A universal basic income could also soften the effect of rising unemployment and inequality. Elon Musk supports the initiative together with numerous other businessmen and experts. At the same time, a lack of work to afford one the opportunity to fulfil one’s potential poses a significant social risk. Significant unemployment, even in the absence of poverty, can contribute to the marginalization of the population and the growth of crime – the first jobs to go are those of low-skilled employees, who are unlikely to spend all of their permanent free time engaged in yoga and self-improvement activities.

Possible ways of mitigating the consequences of the upcoming restructuring of the world economy include a change in the nature of employment. Technological changes and expanding access to the Internet allow more and more people to work remotely. Thus, some of those who lose their jobs will be able to find themselves a place in the new economy without having to change their place of residence.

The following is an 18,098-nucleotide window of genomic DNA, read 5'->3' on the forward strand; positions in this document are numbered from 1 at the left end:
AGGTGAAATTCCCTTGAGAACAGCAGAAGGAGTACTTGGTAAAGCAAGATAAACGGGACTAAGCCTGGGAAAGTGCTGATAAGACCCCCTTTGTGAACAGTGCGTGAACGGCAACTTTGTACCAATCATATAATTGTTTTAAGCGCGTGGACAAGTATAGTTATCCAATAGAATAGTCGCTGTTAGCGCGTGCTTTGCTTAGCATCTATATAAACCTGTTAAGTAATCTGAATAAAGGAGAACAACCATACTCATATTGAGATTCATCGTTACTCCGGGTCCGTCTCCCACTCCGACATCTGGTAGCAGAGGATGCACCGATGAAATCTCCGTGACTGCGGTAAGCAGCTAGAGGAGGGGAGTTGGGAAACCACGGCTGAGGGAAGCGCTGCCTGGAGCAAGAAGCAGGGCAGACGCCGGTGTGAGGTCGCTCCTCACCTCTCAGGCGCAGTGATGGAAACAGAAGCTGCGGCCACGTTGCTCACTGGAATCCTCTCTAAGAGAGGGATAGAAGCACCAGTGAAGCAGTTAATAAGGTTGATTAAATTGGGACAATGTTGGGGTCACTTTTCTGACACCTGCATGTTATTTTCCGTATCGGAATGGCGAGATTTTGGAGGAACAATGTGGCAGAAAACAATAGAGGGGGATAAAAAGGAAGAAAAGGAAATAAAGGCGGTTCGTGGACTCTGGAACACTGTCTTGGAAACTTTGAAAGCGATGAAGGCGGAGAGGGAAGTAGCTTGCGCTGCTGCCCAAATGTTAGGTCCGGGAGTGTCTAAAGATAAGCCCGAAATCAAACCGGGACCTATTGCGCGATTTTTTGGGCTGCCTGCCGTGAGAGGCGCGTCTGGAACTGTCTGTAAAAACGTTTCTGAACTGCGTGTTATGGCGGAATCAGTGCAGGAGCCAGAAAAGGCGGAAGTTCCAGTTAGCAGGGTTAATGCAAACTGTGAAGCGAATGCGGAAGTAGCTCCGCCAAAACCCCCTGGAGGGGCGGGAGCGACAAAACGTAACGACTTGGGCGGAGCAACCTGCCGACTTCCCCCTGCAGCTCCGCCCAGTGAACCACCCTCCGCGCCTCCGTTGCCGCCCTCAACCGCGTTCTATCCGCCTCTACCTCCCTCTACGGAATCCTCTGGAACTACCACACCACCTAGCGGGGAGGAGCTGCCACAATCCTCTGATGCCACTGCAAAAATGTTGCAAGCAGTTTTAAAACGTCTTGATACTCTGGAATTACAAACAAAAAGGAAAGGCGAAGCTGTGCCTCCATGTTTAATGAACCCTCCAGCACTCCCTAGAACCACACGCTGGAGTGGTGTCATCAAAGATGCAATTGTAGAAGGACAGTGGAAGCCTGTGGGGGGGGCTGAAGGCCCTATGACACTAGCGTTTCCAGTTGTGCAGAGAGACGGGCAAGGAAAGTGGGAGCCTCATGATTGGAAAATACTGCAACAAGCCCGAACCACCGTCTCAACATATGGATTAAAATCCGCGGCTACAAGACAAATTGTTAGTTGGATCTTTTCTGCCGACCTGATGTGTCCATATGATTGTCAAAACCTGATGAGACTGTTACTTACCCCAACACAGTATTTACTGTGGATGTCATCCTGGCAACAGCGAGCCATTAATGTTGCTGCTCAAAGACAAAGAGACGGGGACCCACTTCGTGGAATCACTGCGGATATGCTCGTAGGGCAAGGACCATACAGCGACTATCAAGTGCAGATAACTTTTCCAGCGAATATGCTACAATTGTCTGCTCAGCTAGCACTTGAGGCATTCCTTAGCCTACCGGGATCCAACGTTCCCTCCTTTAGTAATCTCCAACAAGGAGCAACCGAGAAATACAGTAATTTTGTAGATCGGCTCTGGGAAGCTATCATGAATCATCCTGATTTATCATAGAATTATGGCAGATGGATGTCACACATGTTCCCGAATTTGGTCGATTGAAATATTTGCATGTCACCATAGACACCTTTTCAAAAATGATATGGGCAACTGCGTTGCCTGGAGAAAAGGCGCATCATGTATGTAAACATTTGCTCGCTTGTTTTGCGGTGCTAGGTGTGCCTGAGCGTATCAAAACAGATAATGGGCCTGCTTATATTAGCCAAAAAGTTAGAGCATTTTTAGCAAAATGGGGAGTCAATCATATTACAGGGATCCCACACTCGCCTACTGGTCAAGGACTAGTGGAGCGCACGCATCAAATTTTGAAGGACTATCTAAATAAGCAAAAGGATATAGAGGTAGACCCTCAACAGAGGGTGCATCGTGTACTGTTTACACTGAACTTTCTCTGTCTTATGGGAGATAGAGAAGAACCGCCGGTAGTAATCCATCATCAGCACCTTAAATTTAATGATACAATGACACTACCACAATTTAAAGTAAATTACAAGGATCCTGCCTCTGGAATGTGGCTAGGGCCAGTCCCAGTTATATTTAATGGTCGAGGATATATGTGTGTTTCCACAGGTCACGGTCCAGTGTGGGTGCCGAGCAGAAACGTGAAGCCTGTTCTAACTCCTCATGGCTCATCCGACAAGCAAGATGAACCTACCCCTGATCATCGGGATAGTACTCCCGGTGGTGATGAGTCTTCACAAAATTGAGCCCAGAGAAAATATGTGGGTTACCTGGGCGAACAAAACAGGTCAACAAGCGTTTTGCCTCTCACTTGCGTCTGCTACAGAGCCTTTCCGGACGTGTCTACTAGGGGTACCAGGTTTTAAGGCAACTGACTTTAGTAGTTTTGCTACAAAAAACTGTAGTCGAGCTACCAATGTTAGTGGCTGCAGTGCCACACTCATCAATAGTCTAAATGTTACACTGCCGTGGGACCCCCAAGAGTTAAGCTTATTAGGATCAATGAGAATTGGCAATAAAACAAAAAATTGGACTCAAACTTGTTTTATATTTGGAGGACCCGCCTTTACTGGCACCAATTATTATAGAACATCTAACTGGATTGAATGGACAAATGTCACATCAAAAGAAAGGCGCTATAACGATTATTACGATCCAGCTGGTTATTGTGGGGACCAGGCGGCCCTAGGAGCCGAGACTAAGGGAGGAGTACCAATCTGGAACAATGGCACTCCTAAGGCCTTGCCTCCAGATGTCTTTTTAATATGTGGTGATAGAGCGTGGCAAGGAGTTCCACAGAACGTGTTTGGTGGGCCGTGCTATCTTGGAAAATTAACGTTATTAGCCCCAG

Some believe that automation will increase and not reduce the total number of jobs by accelerating the pace of economic development over the long term. Amazon is one example of how automation has not resulted in staff reduction. While increasing the number of robots employed in its warehouses from 1,400 to 45,000, it has managed to retain the same number of jobs. It has also been noted that automation is becoming increasingly necessary due to a decrease in the working-age population (primarily in developed countries).

It should be noted that these measures are all limited in nature and hardly correspond to the scale of changes that stand to be swept in by the Fourth Industrial Revolution. To avoid mass unemployment and social instability, governments must develop comprehensive short-term strategies for adapting the population to the new reality. It is very likely that new programs will be needed to retrain citizens en masse for new professions.

Russia is no exception here; on the contrary, it is of vital importance that our country reform its education system in the near future, especially as regards technical education. It is equally important to develop targeted support programs for those parts of the population that are most vulnerable to automation and digitalization. Moreover, it would seem advisable to make use of existing experience to mitigate the social consequences of factory closures in Russian single-industry towns. If we continue to move as sluggishly as we are moving at present, we risk turning into a kind of reserve for yesterday’s technologies with a population becoming ever more rapidly marginalized.